Remember that video I asked about last night? You know, the one where the kids are being trained to praise the great and powerful O? Apparently it bears a striking similarity to a video produced to praise the leader of North Korea, Kim Jung Il.

And while we’re on the subject of schoolchildren, did you know some students were tested after being forced to view the President’s address to the Joint Session of Congress?

An isolated case or an example of the indoctrination taking place right now in our schools?

Thought #3

The United Nations held their yearly “lets compare the size of our…” forum again today.

Achmed I’mANutJob spoke at the gathering and delegates from Argentina, Australia, Britain, Costa Rica, Denmark, France, Germany, Hungary, Italy, New Zealand, and the United States walked out. My only question is, did President Obama encourage our U.N. ambassador to walk out or will he be forced to resign now?

If you missed the President’s address to the United Nations today, you really missed out on one of the most disgraceful speeches ever delivered by a U.S. President.

Frank says it best when he says,

The United Nations, mostly financed by us, is a pit of vipers striking daily at the principals for which the United States of America stands and now this “leader” apologizes. It is obvious that he places no value on the oath taken earlier this year and never intends to abide by it.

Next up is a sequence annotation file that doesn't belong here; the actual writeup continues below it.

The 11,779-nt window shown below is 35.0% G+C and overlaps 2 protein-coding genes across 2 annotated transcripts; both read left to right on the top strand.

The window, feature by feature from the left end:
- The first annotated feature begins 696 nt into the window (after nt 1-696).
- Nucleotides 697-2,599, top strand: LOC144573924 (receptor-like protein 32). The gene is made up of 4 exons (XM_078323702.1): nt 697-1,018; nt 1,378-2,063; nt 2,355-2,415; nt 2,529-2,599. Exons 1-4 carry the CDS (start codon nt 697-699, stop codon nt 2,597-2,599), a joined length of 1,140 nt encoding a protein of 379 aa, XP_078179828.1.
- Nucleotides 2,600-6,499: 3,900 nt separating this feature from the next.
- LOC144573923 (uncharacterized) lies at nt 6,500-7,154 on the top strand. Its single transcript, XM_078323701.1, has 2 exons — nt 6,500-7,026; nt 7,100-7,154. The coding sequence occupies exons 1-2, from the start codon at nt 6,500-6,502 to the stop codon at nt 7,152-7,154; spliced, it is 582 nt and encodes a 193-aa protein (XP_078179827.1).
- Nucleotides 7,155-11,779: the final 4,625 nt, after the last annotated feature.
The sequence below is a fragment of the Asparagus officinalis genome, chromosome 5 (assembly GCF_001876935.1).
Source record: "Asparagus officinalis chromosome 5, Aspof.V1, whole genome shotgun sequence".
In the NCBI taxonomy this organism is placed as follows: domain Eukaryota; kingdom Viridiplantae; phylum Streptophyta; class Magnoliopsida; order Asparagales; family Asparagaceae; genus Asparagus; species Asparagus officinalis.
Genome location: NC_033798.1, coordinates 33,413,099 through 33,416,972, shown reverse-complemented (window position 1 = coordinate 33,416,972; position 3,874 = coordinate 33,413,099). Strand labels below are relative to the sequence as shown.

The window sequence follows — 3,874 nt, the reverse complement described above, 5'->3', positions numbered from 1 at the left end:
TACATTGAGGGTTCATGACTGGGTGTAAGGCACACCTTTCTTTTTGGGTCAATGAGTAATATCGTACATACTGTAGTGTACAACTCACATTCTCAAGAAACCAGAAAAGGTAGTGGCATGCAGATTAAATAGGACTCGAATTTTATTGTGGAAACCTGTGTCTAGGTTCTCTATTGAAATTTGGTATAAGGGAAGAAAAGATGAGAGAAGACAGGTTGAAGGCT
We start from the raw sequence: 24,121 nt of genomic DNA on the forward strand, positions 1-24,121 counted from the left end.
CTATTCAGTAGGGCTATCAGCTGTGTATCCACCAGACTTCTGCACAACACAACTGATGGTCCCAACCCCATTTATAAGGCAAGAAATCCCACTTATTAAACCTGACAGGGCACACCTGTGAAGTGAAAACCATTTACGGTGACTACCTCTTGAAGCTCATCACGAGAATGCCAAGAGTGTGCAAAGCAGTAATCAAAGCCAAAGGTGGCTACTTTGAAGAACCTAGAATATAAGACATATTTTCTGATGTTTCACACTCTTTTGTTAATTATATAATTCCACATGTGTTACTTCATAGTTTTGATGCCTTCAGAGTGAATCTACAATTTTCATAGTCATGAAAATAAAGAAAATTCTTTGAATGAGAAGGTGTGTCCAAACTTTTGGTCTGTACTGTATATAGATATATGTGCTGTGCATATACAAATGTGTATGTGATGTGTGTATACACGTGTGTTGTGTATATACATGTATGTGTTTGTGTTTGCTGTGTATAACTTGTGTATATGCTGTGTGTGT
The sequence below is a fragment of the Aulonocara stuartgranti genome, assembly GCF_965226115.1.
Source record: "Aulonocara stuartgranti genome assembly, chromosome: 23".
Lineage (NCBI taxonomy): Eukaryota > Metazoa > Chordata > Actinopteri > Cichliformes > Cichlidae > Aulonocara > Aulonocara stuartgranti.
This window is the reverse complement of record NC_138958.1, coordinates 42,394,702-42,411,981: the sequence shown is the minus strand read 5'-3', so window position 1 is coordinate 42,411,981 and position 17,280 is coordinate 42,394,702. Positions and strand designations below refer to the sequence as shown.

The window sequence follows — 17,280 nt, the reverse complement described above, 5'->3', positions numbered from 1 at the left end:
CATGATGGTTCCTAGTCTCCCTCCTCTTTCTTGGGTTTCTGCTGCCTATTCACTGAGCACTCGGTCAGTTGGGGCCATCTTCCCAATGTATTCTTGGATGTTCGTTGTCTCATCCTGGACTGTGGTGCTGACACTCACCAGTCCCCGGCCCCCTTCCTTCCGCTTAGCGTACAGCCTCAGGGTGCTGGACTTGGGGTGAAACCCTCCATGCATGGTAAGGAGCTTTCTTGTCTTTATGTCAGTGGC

Thank you Frank.

Thought #4

Nancy Pelosi had decided she doesn’t need the support of Blue Dog Democrats in the debate over health care.

House Speaker Nancy Pelosi (D-Calif.) is planning to include in the bill a tax on wealthy Americans, as well as a more robust government-run health insurance plan (or “public option”), abandoning the compromises leaders in a key committee worked out with the moderate Blue Dog Democrats.

Mrs. Pelosi is going to need some more Botox injections if she keeps stretching her mouth so much from inserting her foot. She didn’t have the votes with their support, let alone by walking away from them.

Thought #5

Bad form, Sarah. Bad form. It’s one thing to criticize the sitting U.S. President on American soil, but it’s hardly something that should be done while standing in a foreign land.

Whether you agree with the current administration or not, you don’t set up your soapbox on foreign soil and bash the President of the United States, no matter how legitimate those criticisms are.

As a staunch supporter of yours, I am quite disappointed. Like I said, bad form, Sarah.

Thought #6

The IRS dumped ACORN today. Wow. How bad do you suck if the IRS wants nothing to do with you?

That’s it for tonight. I’m off to read a book on the Kindle for iPhone app. You won’t believe how much I’ve been reading since I got that iPhone.